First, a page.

DACA & 601A
Deferred Action for Childhood Arrivals (DACA) is an American immigration policy that allows certain illegal immigrants who entered the United States before their 16th birthday and before June 2007 to receive a renewable two-year work permit and exemption from deportation.
Over the past several years, DACA has been working to transform the immigration enforcement system into one that focuses on national security, public safety, border security and the integrity of the immigration system. The Department of Homeland Security (DHS) continues to focus its resources on the removal of individuals who pose a danger to national security and public safety, and will exercise prosecutorial discretion as appropriate to ensure that enforcement resources are not expended on low priority cases, such as individuals who came to the United States as children and meet other key guidelines.
Individuals who demonstrate that they meet the guidelines below may request consideration of DACA for a period of two years, subject to renewal for a period of two years, and may be eligible for employment authorization.
You may request consideration of DACA if you:
- Were under the age of 31 as of June 15, 2012
- Came to the United States before reaching your 16th birthday
- Have continuously resided in the United States since June 15, 2007 up to the present time
- Were physically present in the United States on June 15, 2012 and at the time of making your request for consideration of deferred action with USCIS
- Had no lawful status on June 15, 2012 meaning that: You never had a lawful immigration status on or before June 15, 2012, or any lawful immigration status or parole that you obtained prior to June 15, 2012 expired as of June 15, 2012.
- Are currently in school, have graduated or obtained a certificate of completion from high school, have obtained a General Educational Development (GED) certificate, or are an honorably discharged veteran of the Coast Guard or Armed Forces of the United States
- Have not been convicted of felony, a significant misdemeanor, three or more other misdemeanors, and do not otherwise pose a threat to national security or public safety.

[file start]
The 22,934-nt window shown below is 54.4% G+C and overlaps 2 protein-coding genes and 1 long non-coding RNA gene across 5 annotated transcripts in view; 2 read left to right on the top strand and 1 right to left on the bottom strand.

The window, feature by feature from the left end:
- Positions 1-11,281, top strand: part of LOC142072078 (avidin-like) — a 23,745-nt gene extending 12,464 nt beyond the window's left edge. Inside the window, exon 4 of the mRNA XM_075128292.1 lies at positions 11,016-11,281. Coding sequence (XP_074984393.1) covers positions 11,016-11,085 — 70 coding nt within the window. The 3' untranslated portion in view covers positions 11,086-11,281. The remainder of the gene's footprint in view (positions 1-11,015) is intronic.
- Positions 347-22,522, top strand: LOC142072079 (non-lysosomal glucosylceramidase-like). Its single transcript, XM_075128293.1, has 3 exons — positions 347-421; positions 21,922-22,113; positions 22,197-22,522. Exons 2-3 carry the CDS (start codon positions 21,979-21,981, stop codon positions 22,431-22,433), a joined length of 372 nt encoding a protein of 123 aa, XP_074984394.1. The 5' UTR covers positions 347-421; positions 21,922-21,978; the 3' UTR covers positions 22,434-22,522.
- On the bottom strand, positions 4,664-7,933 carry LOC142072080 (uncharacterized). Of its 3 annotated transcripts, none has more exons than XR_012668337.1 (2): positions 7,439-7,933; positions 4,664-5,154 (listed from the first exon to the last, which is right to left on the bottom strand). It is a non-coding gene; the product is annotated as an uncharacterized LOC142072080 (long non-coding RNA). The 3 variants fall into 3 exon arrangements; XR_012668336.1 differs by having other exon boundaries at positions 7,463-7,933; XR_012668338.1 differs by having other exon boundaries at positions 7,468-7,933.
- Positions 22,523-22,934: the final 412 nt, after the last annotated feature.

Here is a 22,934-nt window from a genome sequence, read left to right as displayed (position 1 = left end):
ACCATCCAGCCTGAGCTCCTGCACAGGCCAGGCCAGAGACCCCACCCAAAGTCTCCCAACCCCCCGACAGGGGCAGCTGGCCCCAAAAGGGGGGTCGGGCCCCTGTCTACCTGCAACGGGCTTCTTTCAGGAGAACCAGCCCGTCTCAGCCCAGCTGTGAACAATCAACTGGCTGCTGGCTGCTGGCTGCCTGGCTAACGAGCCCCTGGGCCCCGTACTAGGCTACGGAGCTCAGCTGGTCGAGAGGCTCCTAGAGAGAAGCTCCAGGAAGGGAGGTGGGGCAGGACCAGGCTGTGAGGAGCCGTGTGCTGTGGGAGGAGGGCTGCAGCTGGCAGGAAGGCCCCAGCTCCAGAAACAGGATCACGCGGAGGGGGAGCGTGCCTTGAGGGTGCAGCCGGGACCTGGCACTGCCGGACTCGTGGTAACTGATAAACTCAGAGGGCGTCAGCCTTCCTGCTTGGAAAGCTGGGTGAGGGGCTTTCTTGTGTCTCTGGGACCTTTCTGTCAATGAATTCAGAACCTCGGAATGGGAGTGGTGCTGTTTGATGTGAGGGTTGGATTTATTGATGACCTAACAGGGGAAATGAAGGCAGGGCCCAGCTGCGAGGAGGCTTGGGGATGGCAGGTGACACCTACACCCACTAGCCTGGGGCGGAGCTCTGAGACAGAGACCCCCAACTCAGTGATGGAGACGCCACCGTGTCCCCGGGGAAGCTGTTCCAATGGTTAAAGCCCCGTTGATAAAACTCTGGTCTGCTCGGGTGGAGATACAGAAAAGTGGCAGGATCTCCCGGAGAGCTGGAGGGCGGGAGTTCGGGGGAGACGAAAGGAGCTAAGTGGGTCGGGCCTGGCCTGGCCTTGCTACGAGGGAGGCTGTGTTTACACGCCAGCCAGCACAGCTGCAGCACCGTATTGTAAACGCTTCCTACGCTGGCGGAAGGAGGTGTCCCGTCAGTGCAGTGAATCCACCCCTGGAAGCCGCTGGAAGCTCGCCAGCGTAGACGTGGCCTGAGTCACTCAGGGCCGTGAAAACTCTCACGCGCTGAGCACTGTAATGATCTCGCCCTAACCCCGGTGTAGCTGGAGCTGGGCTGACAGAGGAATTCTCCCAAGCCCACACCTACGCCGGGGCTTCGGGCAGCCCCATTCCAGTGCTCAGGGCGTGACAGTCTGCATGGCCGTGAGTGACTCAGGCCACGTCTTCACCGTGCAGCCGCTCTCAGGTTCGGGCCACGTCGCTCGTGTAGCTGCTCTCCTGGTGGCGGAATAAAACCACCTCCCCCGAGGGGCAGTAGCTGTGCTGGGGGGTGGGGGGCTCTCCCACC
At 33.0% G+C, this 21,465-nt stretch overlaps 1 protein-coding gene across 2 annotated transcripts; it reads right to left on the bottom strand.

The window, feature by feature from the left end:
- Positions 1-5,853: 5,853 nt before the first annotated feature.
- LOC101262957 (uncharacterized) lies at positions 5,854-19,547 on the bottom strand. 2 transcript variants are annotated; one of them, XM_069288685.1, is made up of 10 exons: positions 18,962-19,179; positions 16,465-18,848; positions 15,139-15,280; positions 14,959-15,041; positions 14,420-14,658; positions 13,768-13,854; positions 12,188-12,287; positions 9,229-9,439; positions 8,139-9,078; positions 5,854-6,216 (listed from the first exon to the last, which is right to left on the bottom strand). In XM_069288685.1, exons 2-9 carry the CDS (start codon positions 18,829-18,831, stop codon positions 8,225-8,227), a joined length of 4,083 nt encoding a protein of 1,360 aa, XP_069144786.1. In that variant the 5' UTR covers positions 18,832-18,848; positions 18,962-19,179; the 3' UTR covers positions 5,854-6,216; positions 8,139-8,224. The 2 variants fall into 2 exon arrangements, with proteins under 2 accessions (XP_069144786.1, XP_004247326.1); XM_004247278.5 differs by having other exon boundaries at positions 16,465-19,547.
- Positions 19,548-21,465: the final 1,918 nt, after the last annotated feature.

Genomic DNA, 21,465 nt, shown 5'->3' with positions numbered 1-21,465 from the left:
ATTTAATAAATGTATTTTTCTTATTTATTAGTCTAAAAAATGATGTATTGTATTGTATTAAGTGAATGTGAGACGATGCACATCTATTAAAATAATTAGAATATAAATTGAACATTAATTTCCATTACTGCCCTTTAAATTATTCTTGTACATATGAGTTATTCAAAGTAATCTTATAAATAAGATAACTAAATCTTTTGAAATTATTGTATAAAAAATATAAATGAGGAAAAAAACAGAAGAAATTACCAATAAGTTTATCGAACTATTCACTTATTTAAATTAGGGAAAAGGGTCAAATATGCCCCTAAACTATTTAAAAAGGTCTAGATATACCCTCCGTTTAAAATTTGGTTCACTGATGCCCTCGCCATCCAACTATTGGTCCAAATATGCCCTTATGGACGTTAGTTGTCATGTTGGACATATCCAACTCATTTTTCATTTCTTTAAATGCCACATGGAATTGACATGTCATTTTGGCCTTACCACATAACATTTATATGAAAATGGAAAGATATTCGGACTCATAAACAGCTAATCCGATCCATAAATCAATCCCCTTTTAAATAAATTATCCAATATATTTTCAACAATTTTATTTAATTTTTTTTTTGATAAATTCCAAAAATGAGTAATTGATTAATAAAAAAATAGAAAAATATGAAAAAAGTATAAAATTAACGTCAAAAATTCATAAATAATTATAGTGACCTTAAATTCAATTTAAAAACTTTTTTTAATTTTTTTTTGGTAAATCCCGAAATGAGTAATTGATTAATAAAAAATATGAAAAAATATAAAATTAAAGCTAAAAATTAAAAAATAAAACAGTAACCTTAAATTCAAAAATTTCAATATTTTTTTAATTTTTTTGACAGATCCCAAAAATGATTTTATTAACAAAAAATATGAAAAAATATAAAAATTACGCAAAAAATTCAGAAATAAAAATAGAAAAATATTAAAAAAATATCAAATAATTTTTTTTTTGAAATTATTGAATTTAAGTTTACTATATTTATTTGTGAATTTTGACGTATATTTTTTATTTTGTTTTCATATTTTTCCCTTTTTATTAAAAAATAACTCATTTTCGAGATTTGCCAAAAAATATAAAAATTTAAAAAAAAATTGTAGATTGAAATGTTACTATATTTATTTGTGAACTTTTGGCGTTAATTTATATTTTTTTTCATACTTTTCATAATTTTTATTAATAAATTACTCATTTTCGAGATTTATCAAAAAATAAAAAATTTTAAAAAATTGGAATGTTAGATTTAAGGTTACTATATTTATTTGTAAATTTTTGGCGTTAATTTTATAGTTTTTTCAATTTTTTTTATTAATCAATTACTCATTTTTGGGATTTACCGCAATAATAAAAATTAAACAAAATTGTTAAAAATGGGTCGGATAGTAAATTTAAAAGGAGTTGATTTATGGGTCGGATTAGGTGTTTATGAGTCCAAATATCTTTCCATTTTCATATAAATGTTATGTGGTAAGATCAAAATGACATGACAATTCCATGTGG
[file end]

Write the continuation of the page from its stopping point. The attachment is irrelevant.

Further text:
Expand Deferred Action for Childhood Arrivals (DACA) Program
Note that the DACA eligibility will be expanded to cover all undocumented immigrants who entered the U.S. before the age of 16, and not just those born after June 15, 1981. We will also adjust the entry date from June 15, 2007 to January 1, 2010. The relief (including work authorization) will now last for three years rather than two.
Extend Deferred Action to Parents of U.S. Citizens and Lawful Permanent Residents
DHS will extend eligibility for deferred action to individuals who:
- Are not removal priorities under our new policy
- Have been in the United States for at least 5 years
- Have children who on the date of this announcement are U.S. citizens or lawful permanent residents
- Present no other factors that would make a grant of deferred action inappropriate
These individuals will be assessed for eligibility for deferred action on a case-by-case basis, then be permitted to apply for work authorization, provided they pay a fee. Each individual will undergo a thorough background check of all relevant national security and criminal databases, including DHS and FBI databases. Work authorization will allow these individuals to pay taxes and contribute to the economy.